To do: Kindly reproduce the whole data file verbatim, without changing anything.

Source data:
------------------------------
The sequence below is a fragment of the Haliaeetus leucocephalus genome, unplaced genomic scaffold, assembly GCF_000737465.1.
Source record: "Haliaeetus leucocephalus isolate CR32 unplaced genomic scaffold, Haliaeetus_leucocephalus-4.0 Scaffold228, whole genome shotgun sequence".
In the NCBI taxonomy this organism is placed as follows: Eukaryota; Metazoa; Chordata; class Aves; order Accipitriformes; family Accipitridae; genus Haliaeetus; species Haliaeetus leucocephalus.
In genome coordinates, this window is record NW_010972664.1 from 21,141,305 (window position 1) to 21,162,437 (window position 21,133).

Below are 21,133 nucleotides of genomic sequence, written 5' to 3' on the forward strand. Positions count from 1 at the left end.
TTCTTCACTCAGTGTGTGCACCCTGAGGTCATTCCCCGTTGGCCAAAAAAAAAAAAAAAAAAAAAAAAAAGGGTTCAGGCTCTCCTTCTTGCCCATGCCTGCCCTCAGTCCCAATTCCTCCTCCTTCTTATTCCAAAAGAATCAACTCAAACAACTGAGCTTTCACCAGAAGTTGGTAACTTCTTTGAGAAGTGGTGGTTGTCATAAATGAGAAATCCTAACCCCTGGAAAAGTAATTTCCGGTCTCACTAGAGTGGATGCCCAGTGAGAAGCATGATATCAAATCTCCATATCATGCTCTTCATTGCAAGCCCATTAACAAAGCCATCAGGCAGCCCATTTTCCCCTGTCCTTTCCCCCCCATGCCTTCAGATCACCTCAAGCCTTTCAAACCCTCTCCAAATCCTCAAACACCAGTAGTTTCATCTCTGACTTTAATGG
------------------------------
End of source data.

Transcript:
The sequence below is a fragment of the Haliaeetus leucocephalus genome, unplaced genomic scaffold, assembly GCF_000737465.1.
Source record: "Haliaeetus leucocephalus isolate CR32 unplaced genomic scaffold, Haliaeetus_leucocephalus-4.0 Scaffold228, whole genome shotgun sequence".
In the NCBI taxonomy this organism is placed as follows: Eukaryota; Metazoa; Chordata; class Aves; order Accipitriformes; family Accipitridae; genus Haliaeetus; species Haliaeetus leucocephalus.
In genome coordinates, this window is record NW_010972664.1 from 21,141,305 (window position 1) to 21,162,437 (window position 21,133).

Below are 21,133 nucleotides of genomic sequence, written 5' to 3' on the forward strand. Positions count from 1 at the left end.
TTCTTCACTCAGTGTGTGCACCCTGAGGTCATTCCCCGTTGGCCAAAAAAAAAAAAAAAAAAAAAAAAAAGGGTTCAGGCTCTCCTTCTTGCCCATGCCTGCCCTCAGTCCCAATTCCTCCTCCTTCTTATTCCAAAAGAATCAACTCAAACAACTGAGCTTTCACCAGAAGTTGGTAACTTCTTTGAGAAGTGGTGGTTGTCATAAATGAGAAATCCTAACCCCTGGAAAAGTAATTTCCGGTCTCACTAGAGTGGATGCCCAGTGAGAAGCATGATATCAAATCTCCATATCATGCTCTTCATTGCAAGCCCATTAACAAAGCCATCAGGCAGCCCATTTTCCCCTGTCCTTTCCCCCCCATGCCTTCAGATCACCTCAAGCCTTTCAAACCCTCTCCAAATCCTCAAACACCAGTAGTTTCATCTCTGACTTTAATGG